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Safe Haven Program – How you can help

Tuesday, 17. May 2011 9:42

Foster Families Needed for Pets of Domestic Violence Victims!

The Safety Network for Abused Animals and People (SNAAP) is looking for foster families that can foster pets of domestic violence victims while they stay at an emergency shelter. Pets are often victims of abuse when there is domestic violence occurring in the home – fostering pets allows the animals to be safe and enables the victims to more easily flee a violent situation.

  • A 1997 study of the 50 largest battered women shelters in the U.S., including the District of Columbia, found that 85% of women and 63% of children entering the shelter reported incidents of pet abuse in the family.†
  • More than 83% of those 50 shelters have observed the coexistence of domestic violence and animal cruelty, but only 27% include questions relating to pet abuse in their intake interviews.††
  • In a Utah safe-house, 71% of women stated that their abusers had also threatened, harmed or killed a family pet, and 20% had delayed leaving an abusive situation out of fear for their pet’s safety.

Families would foster through the Washington Humane Society’s Safe Haven Program. The expected foster commitment would last 30 to 90 days, depending on the specific situation. If you are interested, please e-mail for more information.

Category:Animal Protection, Community, Fostering | Comment (0) | Author:

It’s Spring – get me some earplugs!

Saturday, 3. April 2010 20:11

I grew up in Northeastern Ohio where the arrival of Spring was not always readily apparent. More often than not the first inkling that my brother and I had that it was indeed warming up was the shattering of the enormous (and potentially life-threatening) icicle that hung just outside our dining room window for the better part of every winter. We both avoided it like the plague, imagining ourselves skewered and pinned to the driveway like scientific specimens. And winter coats and boots remained at the ready until mid-April. Sure, there were crocuses – I remember brilliant yellow and deep purple blossoms peaking through the snow. But I don’t remember hearing birds. Well, apparently. I was just in the wrong part of the country!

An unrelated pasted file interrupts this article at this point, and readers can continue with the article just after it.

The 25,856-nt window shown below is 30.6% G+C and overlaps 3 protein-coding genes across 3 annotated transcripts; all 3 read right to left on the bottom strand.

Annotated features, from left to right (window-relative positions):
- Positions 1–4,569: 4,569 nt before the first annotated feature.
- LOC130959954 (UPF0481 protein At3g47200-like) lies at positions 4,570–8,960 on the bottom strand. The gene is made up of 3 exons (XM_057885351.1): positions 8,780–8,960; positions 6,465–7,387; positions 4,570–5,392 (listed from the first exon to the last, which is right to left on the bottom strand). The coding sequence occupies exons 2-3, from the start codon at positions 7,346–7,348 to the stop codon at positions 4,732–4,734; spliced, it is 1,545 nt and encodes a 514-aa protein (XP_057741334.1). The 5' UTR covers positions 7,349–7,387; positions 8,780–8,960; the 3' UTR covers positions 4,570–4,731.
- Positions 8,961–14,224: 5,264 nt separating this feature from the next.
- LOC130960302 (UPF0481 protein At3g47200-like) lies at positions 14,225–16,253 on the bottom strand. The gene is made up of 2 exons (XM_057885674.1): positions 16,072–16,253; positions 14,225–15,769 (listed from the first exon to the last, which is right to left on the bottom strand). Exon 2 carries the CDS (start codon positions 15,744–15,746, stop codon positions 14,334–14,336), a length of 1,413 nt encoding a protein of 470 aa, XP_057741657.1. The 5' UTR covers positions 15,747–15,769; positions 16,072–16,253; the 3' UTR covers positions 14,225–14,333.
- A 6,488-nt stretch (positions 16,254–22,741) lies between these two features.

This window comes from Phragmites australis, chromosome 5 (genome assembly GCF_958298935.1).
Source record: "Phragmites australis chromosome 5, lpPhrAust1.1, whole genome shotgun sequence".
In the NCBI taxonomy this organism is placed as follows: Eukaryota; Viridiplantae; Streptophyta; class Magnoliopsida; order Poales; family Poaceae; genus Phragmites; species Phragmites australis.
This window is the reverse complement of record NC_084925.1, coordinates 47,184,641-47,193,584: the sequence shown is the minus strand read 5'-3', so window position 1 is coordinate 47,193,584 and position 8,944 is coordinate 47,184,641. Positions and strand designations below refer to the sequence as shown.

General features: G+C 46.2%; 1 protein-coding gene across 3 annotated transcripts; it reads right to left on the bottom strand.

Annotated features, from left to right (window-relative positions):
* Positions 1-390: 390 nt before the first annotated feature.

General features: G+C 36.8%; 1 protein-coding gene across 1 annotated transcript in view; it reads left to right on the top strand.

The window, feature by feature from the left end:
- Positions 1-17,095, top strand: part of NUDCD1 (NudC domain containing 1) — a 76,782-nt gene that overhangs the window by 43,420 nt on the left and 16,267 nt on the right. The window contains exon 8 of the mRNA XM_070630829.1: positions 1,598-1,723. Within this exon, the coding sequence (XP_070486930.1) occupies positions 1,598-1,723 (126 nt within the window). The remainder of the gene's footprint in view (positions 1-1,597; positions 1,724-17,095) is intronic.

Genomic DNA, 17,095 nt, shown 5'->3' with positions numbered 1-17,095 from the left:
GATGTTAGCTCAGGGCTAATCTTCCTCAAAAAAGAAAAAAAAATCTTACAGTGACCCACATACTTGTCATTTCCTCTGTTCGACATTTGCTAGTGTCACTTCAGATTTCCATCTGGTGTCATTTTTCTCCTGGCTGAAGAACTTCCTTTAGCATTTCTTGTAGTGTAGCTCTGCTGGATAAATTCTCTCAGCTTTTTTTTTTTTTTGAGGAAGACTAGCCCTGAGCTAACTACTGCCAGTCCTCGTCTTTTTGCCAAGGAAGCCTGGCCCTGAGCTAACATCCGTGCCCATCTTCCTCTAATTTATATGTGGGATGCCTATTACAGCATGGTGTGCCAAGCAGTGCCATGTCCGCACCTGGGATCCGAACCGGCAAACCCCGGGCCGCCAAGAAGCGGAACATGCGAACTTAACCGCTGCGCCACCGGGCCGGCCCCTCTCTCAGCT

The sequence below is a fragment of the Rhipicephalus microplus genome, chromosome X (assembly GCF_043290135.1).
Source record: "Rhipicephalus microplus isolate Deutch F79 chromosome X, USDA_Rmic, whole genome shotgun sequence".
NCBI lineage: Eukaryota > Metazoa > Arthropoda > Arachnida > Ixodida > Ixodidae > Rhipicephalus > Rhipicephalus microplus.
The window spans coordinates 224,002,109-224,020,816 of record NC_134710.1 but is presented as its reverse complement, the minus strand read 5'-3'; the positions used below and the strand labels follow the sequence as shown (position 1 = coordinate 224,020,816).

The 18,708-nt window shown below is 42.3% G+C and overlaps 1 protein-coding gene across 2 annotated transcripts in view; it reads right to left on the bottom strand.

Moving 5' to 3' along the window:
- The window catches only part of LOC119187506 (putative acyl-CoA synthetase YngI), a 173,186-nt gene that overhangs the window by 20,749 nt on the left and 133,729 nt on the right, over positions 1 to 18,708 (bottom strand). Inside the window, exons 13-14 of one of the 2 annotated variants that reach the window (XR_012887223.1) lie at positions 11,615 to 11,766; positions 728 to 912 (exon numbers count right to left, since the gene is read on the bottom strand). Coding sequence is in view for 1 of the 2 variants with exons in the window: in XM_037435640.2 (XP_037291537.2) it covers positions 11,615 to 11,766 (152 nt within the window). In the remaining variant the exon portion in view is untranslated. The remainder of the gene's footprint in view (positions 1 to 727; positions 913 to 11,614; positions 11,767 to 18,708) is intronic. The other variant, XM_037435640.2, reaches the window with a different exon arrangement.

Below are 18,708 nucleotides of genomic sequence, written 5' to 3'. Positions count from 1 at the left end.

Here in Miami this past week we have been having what we like to call “Chamber of Commerce weather”: mid-70′s, low humidity, bright blue skies and little wisps of clouds. This is the time of year that we all open our windows and just let the fresh air blow through our houses. Perfect, no? Well, not for me, at least not on this particular night. It was 4:00 AM and I was awake and it was NOISY! The mockingbirds were singing to attract mates. Singing and singing and singing. Then, the frogs started – three different kinds, according to the Miami Herald: Florida chorus frogs that sound like you are running your thumb over the teeth of a comb; and the Southern leopard frog that sounds like a cackling laugh or a clucking chicken; and, finally, the Florida cricket frog who sounds like ball bearings being clicked together at regular intervals. And as I lay in bed not sleeping and watching it get lighter and lighter outside, I could hear flocks of parrots, and a woodpecker, and, from my neighbor’s backyard, his pet macaw. Where’s an icicle when you need it? But truthfully, I had to admit that even though I was extremely tired, I also had a really big grin on my face. The air was filled with big, beautiful noises. This is a city of over 400,000 people and I live very near the airport, and yet, here they were. The mockingbirds songs seemed to never repeat; they just kept going and going and going. And as the flocks of parrots passed over my house they sounded like a cluster of school children interrupting each other and all chattering at once. Pretty magical, I’d say. I sure would miss them if they weren’t here. So you know what? I’ve changed my mind about those earplugs – you can keep them. I don’t want them after all. It’s Spring! Bring on the birds and the frogs. Listen, can you hear them?

Category:Community, Our World | Comment (0) | Author: